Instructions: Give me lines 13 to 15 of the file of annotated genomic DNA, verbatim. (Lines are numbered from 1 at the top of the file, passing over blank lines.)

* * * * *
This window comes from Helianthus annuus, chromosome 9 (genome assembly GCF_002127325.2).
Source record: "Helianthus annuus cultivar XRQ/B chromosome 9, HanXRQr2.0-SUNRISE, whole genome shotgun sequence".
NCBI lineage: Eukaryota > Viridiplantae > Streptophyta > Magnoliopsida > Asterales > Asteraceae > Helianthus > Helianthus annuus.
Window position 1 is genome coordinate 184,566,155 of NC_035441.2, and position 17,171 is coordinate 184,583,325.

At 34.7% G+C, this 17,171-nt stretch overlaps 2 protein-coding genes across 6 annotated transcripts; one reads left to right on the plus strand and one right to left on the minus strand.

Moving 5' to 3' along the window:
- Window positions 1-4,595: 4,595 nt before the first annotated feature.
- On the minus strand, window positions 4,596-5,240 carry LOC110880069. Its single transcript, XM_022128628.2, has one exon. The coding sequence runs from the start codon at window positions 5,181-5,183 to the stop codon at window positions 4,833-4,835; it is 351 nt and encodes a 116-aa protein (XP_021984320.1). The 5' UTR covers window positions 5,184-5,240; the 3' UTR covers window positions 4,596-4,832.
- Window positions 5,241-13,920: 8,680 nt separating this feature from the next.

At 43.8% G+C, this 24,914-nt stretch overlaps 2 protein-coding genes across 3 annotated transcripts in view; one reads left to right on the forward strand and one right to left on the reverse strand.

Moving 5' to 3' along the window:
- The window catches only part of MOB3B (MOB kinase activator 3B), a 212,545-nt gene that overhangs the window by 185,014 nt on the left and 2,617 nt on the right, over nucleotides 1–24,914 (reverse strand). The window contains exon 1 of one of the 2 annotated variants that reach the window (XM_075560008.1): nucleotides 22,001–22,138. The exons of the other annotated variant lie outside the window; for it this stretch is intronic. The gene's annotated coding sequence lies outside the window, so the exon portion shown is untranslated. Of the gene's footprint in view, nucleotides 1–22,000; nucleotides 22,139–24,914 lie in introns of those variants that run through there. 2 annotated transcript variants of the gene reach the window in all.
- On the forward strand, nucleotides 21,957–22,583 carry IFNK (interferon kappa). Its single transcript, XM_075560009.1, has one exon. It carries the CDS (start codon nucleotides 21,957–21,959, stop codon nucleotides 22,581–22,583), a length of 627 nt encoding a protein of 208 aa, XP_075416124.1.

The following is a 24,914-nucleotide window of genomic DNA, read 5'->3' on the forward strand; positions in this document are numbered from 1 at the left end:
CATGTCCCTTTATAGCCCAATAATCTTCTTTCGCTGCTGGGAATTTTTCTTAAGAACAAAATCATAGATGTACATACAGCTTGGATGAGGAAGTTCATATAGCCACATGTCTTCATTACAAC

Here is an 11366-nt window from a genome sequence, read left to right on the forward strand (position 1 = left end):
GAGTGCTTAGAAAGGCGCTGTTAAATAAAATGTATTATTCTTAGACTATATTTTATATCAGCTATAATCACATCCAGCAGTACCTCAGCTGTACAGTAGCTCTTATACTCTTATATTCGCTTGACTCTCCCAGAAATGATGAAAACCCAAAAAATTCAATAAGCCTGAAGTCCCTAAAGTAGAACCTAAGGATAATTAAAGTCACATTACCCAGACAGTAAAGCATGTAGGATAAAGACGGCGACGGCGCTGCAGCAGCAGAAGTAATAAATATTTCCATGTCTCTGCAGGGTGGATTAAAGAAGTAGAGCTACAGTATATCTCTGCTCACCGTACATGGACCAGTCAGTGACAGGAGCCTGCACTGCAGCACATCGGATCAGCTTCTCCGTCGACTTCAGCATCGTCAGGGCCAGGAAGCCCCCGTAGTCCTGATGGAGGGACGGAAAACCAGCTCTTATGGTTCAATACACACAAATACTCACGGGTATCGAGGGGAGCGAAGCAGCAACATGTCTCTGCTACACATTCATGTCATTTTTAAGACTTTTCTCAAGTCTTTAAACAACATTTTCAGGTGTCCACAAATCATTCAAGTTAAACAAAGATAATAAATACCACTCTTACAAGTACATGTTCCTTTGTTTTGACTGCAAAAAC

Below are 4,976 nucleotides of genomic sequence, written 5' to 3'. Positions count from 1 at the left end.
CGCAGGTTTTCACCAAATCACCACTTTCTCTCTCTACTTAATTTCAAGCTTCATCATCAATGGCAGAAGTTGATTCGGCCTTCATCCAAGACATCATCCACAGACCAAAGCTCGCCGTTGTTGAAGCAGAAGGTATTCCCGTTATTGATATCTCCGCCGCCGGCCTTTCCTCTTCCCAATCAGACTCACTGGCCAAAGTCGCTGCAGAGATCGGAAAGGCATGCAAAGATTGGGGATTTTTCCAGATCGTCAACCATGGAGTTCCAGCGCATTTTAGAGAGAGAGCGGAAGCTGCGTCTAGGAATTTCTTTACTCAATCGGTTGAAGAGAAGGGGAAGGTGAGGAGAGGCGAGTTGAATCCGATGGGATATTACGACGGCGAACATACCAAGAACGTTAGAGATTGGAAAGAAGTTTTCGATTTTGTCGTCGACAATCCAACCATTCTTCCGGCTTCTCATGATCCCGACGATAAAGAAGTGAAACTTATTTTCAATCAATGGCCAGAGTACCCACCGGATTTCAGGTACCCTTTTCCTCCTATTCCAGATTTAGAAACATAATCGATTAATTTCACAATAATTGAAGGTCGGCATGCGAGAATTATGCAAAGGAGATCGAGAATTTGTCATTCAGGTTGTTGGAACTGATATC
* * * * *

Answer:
- On the forward strand, nucleotides 21,957–22,583 carry IFNK (interferon kappa). Its single transcript, XM_075560009.1, has one exon. It carries the CDS (start codon nucleotides 21,957–21,959, stop codon nucleotides 22,581–22,583), a length of 627 nt encoding a protein of 208 aa, XP_075416124.1.

The following is a 24,914-nucleotide window of genomic DNA, read 5'->3' on the forward strand; positions in this document are numbered from 1 at the left end:
CATGTCCCTTTATAGCCCAATAATCTTCTTTCGCTGCTGGGAATTTTTCTTAAGAACAAAATCATAGATGTACATACAGCTTGGATGAGGAAGTTCATATAGCCACATGTCTTCATTACAAC